Twelve Belgian refugees, who have recently reached England from Holland, arrived in Rugby on Wednesday evening as the guests of the Fellowship Relief Committee, and are now comfortably housed at the home furnished for them at 39 Albert Street. A member of one of the families—a baby—is ill, and has been left behind in hospital ; but will join the party later. The guests are of the artisan class, and are apparently of just the type the committee were hoping to be able to entertain. There are two families. One consists of a man, his wife, and four children, with whom is also attached a single man. The other family consists of a man and his wife and two daughters. One of the latter is married, and has a little boy. The two groups were brought over to London from Holland on Sunday and Tuesday respectively. One of the men is an engine driver, and the other is a tailor. Two lady members of the committee accompanied them from London ; others met the guests at the railway station, and gave them a cordial greeting, conducting them to the home, where the refreshment committee had an appetising meal in readiness, the house looking warm and inviting. The refugees have already settled down happily in their new quarters. A large number of townspeople have assisted in gifts or loans of furniture and in many other ways, and the committee desire to publicly thank all who have afforded those responsible for the arrangements so much support and practical encouragement.

The guests of Holy Trinity Church Relief Committee, 11 in number, were sent down from London to Rugby on Saturday. They consist of three families, the men being a dock labourer, a fireman in a factory, and a carpenter respectively. They are refugees from Antwerp, who at the time of the bombardment fled into Holland. At Rugby Station they were met by the Rev R W Dugdale, Mrs St Hill, and Mr Marple ; whilst other members of the committee prepared tea at the house that has been furnished at 67 Albert Street. Some of the refugees visited the Empire on Thursday night, and greatly enjoyed the entertainment.

RECRUITING AT RUGBY.

During the past week the figures for recruiting in Rugby and district have shown a distinctly upward tendency, 15 having been drafted to the various depots and 30 others are waiting for final approval. In order to meet the convenience of intending recruits who do not wish to leave home until after Christmas the majority of the men now coming in are only put through the primary examinations and will come up for final approval after Christmas.

The Parliamentary Recruiting Committee census paper, so far as Rugby is concerned, has been very successful, and men are coming in every day. Of those who signified their desire to serve, if necessary, quite half were married men. Most of the recruits enrolled at Rugby this week have come in from the country districts.

LOCAL WAR NOTES.

Mr E G Roscoe, Clifton-on-Dunsmore, is No 1 of a gun crew in the Anti-Aircraft Corps, Royal Naval Volunteer Reserve.

One wounded Belgian and six wounded English soldiers were brought to the Red Cross Hospital at Rugby on Tuesday, coming by train from Birmingham. One was a bad amputation case, and to convey this man to the Hospital the “ Mary Wood ” ambulance was used.

Mr H K Ault, of Lloyds Bank, has joined the Public Schools’ Battalion.

RUGBY SOLDIER A PRISONER IN GERMANY.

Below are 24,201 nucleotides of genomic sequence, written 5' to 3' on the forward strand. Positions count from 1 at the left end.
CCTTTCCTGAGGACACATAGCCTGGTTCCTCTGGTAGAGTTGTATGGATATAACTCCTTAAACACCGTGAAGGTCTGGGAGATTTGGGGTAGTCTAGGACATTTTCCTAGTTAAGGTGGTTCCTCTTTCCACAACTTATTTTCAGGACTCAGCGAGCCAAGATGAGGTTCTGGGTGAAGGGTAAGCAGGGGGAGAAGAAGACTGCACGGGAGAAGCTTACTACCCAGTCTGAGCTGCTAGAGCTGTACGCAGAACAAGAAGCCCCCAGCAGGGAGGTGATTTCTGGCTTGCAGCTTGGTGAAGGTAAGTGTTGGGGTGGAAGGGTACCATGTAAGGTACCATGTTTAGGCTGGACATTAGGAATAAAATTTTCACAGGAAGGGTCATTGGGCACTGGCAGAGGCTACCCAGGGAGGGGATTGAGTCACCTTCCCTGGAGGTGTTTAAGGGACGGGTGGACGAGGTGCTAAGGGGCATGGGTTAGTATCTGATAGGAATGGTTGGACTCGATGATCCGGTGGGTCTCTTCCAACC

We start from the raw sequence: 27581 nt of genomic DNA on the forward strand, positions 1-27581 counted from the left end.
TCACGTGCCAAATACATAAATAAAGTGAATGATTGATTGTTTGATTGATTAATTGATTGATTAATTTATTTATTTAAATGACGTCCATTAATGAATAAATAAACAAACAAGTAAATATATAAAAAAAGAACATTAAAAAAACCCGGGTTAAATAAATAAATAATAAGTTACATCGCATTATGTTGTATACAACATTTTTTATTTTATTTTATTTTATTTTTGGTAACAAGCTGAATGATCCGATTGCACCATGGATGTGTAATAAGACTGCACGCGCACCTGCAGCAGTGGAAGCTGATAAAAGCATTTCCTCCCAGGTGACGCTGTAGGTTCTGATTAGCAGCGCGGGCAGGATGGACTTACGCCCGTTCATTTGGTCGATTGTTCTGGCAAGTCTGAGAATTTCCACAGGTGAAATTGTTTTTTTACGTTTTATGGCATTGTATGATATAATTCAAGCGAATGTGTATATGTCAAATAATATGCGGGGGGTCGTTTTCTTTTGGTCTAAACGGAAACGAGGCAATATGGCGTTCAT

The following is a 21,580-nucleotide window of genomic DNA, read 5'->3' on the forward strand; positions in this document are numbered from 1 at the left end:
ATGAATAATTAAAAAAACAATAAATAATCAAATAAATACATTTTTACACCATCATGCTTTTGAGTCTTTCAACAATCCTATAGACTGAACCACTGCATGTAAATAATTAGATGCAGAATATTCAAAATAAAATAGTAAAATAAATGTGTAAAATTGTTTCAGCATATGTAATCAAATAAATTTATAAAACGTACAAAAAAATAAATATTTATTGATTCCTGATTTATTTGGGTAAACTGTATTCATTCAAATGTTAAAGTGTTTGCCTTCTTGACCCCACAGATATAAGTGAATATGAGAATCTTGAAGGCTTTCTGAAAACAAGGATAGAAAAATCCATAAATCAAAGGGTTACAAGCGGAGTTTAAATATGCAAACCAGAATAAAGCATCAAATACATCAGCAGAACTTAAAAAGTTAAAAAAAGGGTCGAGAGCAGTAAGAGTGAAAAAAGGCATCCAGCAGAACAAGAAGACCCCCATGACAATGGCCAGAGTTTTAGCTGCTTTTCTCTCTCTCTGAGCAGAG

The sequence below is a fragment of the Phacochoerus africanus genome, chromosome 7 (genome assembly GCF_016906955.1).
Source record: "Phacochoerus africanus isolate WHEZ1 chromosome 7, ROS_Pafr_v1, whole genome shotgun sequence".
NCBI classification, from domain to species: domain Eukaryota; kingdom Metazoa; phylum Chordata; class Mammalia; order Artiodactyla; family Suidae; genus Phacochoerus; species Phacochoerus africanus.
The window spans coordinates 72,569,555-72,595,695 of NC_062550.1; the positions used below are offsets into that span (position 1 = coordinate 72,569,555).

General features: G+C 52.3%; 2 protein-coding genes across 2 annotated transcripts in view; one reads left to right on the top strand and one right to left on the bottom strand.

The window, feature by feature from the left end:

Pte Sidney Beard, son of Mr and Mrs C J Beard, of 46 Murray Road, who belongs to the 2nd Royal Warwickshire Regiment, is now a prisoner of war at Gottingen, near Hanover. Writing to his parents on November 30th, he says : “ It is nearly six weeks since [missing] and during that time I have written five letters two being addressed to you. For some reason or another, I haven’t received a single answer from anyone.” There is very little information given in the letter, for obvious reasons, but the request for “ cake, cheese, jam, butter, tea, cocoa, sugar, and milk, in fact, anything to eat,” seems to indicate clearly that incarcerated British soldiers in the enemy’s hands are not faring at all sumptuously.

ST MATTHEW’S BOYS’ SCHOOL, RUGBY.

Amongst those badly wounded in recent engagements, and now in hospital, are the following St Matthew’s “ old boys ” :—Lance-Corpl Frank Chater, 7th Dragoon Guards ; Pte A W Botterill, 1st Coldstream Guards ; Bandsman John Milne, 2nd Scottish Rifles ; and Sergt H Dougen, 3rd Royal Warwickshire Regiment. Sergt H Lee, 2nd Royal Warwickshire Regiment, has also been wounded, but is recovering, and is now in Rugby.

Second-Lieut F S Neville, 6th Northamptonshire Regiment, formerly assistant master at St Matthew’s Boys’ School, has been promoted to the rank of Lieutenant.

B.T.H RESERVIST KILLED IN ATLANTIC BATTLE.

Amongst those killed on the recent naval battle off the Falkland Islands in which the British sank four German cruisers, was Walter John Kind, of the Royal Marines. Mr Kind, who was 29 years of age, was a naval reservist, and prior to the war he was employed in the power station at the B.T.H., where be was very popular among his fellow workers. The news of his death was conveyed to his father, who resides at Wellington Street, Leicester, on Saturday ; but no details were available. A sad feature of the affair is that the unfortunate young man was engaged to be married to a Rugby lady.

Midshipman Lawlor who died of typhus fever on board his ship while engaged in the transport of camels in the Persian Gulf. He was a grandson of Mr J Lawlor, a Rugby Guardian, and formerly stationmaster at Marton, where he was well known.

CLIFTON MAN REPORTED KILLED IN ACTION.

Mrs W J Hutt, of Church Lane, Clifton, recently received a letter from a friend of her husband’s at the front, stating that the latter, Pte W J Hutt (7698), Northamptonshire Regiment, had been killed in action on November 5th. No official news, however, has been sent to Mrs Hutt, who is staying with friends at Canons Ashby. Pte Hutt, who was a reservist, had been employed for some years by the B.T.H Company, and was in the winding department when he was called up. He has resided in Rugby and Clifton for some years.

LETTERS TO THE EDITOR.

CHRISTMAS AND OUR WARWICKSHIRE TERRITORIAL BATTALION.

DEAR SIR,—I have received a letter from Colonel Elton, officer commanding the 7th Battalion Royal Warwickshire Regiment, appealing for funds to enable him to give the men under his command a good time on Christmas Day, and asking me, as chairman of the Council, to make an appeal for subscriptions from Rugby to carry out his proposal. The number of men stationed at Witham belonging to the 7th Battalion, and which includes our own Rugby Company, is about 900. I shall be extremely glad to receive subscriptions for this purpose, and any sent to me at the Benn Buildings will be acknowledged, and I will see that the amount goes to Col Elton.—Yours faithfully,

J J McKINNELL, Chairman U.D Council.

Benn Buildings, Rugby, Dec 17.